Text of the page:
Spotify In-House Agency AUX to Connect Brands with Music

Spotify is rolling out AUX, an in-house music advisory agency for brands. “With AUX, we’ll use our deep expertise to counsel brands about how best to use music to enrich their campaigns and connect them with emerging artists to help them reach new audiences,” Spotify announced, joining Meta Platforms, YouTube, Snapchat and others in connecting creatives with brands. AUX aims to provide emerging artists with an avenue to another potential income source, as well as a path to wider exposure, as the idea is to get brands to pay Spotify to access the new service.

“While not necessarily a creator marketplace, the program has a similar aim — it will facilitate connections between brands and emerging artists for various campaigns benefiting both parties,” TechCrunch reports.

“Spotify is always looking for ways to leverage our music ecosystem to deepen the connections between artists, brands, and fans,” Spotify VP and Head of Music Content Jeremy Erlich said in a newsroom post. “AUX is a natural step for us to help brands strengthen their music strategy and better connect with new audiences through our expert insights and observations from our music team, tailored to meet brands’ needs.”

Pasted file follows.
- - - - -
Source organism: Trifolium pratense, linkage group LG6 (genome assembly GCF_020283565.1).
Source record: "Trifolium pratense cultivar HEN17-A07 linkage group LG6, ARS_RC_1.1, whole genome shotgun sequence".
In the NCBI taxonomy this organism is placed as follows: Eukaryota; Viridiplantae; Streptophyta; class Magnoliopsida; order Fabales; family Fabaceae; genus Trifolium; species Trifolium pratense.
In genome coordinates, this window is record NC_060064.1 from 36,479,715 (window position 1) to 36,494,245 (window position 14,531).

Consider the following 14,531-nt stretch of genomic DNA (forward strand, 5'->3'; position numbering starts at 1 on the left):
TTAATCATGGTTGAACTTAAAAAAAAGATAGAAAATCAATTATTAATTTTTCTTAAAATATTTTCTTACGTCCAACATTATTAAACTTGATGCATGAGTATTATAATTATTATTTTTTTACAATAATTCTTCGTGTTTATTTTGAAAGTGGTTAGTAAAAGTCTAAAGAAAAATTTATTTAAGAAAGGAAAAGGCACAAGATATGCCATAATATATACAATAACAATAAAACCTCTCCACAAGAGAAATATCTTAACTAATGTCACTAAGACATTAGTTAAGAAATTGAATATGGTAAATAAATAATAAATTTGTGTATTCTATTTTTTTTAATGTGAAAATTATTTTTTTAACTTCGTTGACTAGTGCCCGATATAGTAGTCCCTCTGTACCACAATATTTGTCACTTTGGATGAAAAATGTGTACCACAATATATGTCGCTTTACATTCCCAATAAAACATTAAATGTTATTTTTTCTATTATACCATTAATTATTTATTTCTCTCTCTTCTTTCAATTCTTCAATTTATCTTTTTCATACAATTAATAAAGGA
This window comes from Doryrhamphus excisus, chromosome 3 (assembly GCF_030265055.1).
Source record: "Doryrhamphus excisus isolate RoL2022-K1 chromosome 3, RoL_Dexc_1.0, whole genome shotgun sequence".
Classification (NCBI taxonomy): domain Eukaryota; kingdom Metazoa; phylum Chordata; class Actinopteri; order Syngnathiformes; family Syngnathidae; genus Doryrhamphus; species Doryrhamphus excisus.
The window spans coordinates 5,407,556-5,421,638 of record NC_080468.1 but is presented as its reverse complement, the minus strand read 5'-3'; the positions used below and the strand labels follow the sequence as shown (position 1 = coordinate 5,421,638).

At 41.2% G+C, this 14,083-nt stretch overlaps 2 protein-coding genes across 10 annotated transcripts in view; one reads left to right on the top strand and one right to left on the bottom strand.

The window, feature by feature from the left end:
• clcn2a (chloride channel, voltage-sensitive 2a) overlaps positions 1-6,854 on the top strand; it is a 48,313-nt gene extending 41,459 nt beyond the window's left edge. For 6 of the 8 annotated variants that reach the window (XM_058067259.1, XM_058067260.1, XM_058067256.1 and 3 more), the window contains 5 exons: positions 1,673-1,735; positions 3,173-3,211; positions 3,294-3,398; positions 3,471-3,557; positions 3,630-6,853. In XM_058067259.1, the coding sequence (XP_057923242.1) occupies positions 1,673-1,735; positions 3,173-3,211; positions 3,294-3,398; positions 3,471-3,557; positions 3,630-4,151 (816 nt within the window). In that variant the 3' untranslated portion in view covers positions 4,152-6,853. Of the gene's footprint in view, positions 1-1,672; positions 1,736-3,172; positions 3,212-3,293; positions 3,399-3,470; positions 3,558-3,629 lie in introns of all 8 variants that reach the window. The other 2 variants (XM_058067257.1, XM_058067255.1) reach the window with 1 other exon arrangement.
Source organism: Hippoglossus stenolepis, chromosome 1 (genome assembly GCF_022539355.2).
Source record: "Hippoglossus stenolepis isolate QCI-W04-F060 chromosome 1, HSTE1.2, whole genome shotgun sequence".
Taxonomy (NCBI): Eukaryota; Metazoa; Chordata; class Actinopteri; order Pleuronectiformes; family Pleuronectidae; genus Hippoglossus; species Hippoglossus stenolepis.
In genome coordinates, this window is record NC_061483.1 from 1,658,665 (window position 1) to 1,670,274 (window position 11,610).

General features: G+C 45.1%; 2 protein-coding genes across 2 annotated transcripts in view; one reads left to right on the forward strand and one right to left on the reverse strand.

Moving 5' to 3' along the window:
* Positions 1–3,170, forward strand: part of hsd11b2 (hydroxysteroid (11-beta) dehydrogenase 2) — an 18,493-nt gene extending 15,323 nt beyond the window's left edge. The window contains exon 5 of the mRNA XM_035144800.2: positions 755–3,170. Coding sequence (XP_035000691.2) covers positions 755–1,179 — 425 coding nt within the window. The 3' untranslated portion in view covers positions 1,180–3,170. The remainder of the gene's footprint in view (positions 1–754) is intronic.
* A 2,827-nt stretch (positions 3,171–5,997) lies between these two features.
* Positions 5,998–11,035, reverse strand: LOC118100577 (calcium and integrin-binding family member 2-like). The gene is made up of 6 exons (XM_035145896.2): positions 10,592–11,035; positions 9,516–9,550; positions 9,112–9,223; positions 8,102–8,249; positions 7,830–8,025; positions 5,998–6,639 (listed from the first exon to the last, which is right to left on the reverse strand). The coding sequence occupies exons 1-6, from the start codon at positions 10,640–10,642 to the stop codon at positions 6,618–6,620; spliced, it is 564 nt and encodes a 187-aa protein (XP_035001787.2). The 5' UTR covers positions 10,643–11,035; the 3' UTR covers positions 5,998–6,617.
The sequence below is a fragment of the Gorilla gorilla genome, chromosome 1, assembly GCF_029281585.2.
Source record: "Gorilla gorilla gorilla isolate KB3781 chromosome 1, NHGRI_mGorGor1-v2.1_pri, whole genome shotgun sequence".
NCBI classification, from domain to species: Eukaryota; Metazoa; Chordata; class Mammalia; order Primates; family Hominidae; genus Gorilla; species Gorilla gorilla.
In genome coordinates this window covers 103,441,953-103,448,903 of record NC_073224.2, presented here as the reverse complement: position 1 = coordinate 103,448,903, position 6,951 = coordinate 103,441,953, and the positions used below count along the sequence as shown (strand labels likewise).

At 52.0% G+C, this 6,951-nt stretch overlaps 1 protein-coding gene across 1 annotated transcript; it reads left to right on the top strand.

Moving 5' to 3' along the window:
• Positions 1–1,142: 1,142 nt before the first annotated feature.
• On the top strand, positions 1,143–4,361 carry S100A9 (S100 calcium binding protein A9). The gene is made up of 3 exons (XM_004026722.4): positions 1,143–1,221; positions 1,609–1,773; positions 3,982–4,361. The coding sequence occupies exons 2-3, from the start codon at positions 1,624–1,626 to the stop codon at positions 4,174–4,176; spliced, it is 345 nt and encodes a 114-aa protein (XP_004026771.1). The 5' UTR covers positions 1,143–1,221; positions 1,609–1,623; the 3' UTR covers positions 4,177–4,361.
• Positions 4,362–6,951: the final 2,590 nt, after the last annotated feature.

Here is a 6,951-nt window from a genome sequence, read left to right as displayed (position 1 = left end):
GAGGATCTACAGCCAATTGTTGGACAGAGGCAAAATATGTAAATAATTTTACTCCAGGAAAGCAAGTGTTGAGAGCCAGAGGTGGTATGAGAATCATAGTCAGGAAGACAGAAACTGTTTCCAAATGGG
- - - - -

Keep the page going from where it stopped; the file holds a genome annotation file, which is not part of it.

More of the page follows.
AUX’s global chief is marketing veteran Jean-François Pathy, who the company says was instrumental in forming the new venture. “In addition to providing bespoke services for each individual project and helping brands create one-of-a-kind marketing initiatives,” Pathy and AUX will also work with artists on other initiatives “to help them bring their music to life,” Spotify explains.

“The consultancy’s first client is Coca-Cola, which sees the beverage giant teaming up with Berlin-based DJ, producer, singer and songwriter Peggy Gou,” according to TechCrunch, which explains the brand and artist “have established a long-term partnership that will include live concerts, events, social media content, a branded playlist and on-platform promotional support.”

The AUX launch comes after Spotify updated its royalty payment model, a move that drew criticism for potentially reducing artist payments even as it promised to drive an additional $1 billion to their coffers. “Now, Spotify is offering those artists cut out of the benefits of the new streaming royalties model a new way to make money by partnering with brands,” TechCrunch writes.

In other Spotify news, Variety reports that the platform “generated $4.5 billion for independent artists and labels in 2023.”

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